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On Friday, May 2, 2003, President Bush stood behind a banner that proclaimed “Mission Accomplished.” In his remarks, the president told the nation that major combat operations in Iraq have ended. Who will ever forget the president thanking the troops for their “courage and willingness to face danger for your country and for each other”? Bush went on to say that the troops “made this day possible.” Indeed, they have made this moment possible for us to start to bring them home.
Four years later, with thousands of Americans dead or wounded, tens of thousands of Iraqi civilians killed, and millions afraid to venture to the market or evening prayers, the president has a chance to join Congress in planning for our troops’ return home as recommended in the 2007 emergency supplemental funding bill now before him. Honestly, I just don’t see the picture the president wants us to see — of a free, stable, democratic Iraq without the leadership of the Iraqi government and support of the people. They, too, must want it as badly as the president. If not, why are we still there?
The president has vowed to pull the long-threatened veto pen out of storage and send the 2007 emergency supplemental back to Capitol Hill. Now, the Democrats must regroup and decide what to do next.
I would advise them not to back down, but to use their power to help bring this war and occupation in Iraq to an end.
Although the bill provides everything the president requested, including $91.5 billion for continued military operations in Iraq and Afghanistan, the White House will return it to Congress and demand a “clean” bill. Congressional leaders, who worked hard to pull together the necessary coalition for the bill’s passage, must not agree to White House demands for a watered-down bill without benchmarks and other measures that could in the long term garner bipartisan support.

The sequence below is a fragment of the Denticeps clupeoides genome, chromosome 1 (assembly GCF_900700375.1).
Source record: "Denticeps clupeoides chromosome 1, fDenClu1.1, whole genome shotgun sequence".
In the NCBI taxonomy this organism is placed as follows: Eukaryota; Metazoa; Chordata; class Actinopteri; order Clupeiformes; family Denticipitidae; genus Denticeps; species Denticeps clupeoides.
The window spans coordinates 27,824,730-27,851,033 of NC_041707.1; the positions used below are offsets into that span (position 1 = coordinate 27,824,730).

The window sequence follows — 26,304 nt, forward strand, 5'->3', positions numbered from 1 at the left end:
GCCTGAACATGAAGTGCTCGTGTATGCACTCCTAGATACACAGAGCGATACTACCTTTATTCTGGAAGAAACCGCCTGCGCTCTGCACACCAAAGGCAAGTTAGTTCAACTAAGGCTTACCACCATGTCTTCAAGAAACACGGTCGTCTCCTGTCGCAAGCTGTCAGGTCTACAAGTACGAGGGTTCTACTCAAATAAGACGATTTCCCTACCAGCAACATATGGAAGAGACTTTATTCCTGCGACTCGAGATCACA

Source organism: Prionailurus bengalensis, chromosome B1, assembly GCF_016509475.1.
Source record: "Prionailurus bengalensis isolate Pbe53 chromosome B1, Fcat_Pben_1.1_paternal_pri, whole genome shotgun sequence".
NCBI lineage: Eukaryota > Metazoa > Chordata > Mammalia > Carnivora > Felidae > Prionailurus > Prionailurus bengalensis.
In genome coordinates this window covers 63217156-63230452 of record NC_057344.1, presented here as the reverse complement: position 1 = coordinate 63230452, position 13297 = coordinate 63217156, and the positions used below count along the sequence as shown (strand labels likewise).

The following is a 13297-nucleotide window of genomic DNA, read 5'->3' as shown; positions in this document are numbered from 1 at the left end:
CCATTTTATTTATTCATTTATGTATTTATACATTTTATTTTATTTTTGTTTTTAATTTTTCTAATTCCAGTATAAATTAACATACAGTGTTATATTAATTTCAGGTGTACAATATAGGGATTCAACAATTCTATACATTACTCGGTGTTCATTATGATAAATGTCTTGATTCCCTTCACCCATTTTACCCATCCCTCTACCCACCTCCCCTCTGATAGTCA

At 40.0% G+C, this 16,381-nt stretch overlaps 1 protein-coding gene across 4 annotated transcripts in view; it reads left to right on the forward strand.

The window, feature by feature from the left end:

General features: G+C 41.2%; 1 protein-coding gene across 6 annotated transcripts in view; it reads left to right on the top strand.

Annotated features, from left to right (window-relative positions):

Republicans on Capitol Hill know we’re not succeeding as planned in Iraq, but once again they have decided to hold their tongues and buy more time. Perhaps they will gain the courage later this year, when Gen. David Petraeus is slated to return to give a report on progress to date. But all you have to do is read the papers and listen to the Iraqis themselves to understand that the will is not there to make the necessary political compromise to secure the peace.
I wonder who really is calling the shots or giving the orders. Is it the commanders on the ground or Iraqi Prime Minister Nuri al-Maliki, who, according to news reports, is firing people responsible for tamping down on the militias? Is it the generals who have called for longer periods of deployment of our troops while the Iraqi government takes a two-month recess? Go figure?